September 21, 2011

Writing tips #4: World building

World building is something most people immediately link with fantasy settings, so writers outside the genre tend to breathe easier when the topic comes up.

Bad news: everyone needs to do their world building homework.

The inner coherency of your work will be one of the first things your readers will note, so please remember rule number one: that it isn’t real doesn’t mean that it doesn’t need to be realistic.

A common mistake is to believe that, because your story is about elves or vampires or werewolves or whatever, and these creatures are obviously not real, you can get away with them doing anything. You are partly right, because while we’re reading your story we’re willing to forget the sheer impossibility of the whole thing, but that doesn’t mean we’ll accept everything you throw our way at face value.

It means that we’ll accept a different logic. And yes, I’m talking suspension of disbelief here. And yes, this is the reason why world building is such a painful pain. Let me try to explain:

Even though we’re not conscious of it, every society has a time, a place and a reason. People right now don’t think the same way they did fifty years ago: for example, the development of science leads to a rapid changing world, and the lengthening of average lifetime gives us a longer time to experience said world, and thus people are more inquisitive, more aware of the rest of the world, more willing to try out new things and less inclined to just put up with their lot in life.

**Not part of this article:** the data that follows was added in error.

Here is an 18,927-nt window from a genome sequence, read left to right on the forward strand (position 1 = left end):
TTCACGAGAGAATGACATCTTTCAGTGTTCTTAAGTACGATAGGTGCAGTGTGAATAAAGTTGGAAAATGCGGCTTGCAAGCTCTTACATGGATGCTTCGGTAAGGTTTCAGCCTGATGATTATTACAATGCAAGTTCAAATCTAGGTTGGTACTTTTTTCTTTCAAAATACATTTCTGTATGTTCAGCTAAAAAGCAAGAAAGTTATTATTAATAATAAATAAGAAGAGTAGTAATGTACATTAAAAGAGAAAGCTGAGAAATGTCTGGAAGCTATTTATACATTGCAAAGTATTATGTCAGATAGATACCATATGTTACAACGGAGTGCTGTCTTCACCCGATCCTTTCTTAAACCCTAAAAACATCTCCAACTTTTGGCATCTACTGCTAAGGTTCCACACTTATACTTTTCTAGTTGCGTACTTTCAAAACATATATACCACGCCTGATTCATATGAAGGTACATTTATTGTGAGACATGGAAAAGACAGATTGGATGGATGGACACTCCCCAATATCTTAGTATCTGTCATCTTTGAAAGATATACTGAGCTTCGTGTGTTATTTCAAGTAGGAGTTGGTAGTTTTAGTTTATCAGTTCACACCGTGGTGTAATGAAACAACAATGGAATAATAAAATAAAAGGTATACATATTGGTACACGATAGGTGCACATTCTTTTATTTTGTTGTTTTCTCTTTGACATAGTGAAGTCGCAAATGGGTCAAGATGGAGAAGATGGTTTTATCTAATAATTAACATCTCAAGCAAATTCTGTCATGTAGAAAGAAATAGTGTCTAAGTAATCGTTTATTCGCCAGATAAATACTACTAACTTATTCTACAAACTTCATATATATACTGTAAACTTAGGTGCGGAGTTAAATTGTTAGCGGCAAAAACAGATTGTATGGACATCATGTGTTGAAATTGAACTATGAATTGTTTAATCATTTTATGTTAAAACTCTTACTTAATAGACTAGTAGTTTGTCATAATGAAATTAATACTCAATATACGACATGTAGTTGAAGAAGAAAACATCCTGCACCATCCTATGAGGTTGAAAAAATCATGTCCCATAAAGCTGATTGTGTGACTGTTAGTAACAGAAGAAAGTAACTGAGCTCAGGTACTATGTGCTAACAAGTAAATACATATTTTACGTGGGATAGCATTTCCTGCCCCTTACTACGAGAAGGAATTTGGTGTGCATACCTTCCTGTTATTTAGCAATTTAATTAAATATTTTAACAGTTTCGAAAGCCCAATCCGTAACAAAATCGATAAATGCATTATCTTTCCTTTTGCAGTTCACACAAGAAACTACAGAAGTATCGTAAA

There’s a reason for nearly every behaviour, and your job is to find it, to make sure that your characters behave like they would in their time, in their place.

This goes both grand and small scale: whether you’re writing a homeless youngster in the middle of current New York or a historical Regency novel in London’s season, you should make sure that all characters are consistent with their environment. It’s difficult, and tedious, and it involves a lot of research, but I can’t even count the number of books that haven’t made it pass “ok read” because I felt like I was reading about an American cheerleader wearing a medieval gown (nothing wrong against American cheerleaders, it was just an example).

If just setting up the where and when the story happen in the real world is difficult, imagine what kind of effort comes in when you’re trying to write a whole new society: we don’t have to look back and see how it was, and why it was like that: we have to figure out what we want, and why it would be like that. Brush up on your history lessons, because the best way to do this is by parallelism: try to find a real model similar to what we want, study it, and then tweak it.

As usual, let me illustrate the situation with an example from my own work:

For my new fantasy world, I needed a kingdom dependant upon lots of baronies, and I needed conflict between those barons and the king. It is a pretty standard political landscape of European middle ages, but still: before I go on writing and making up the conflict, I should know how much power the barons have, and why.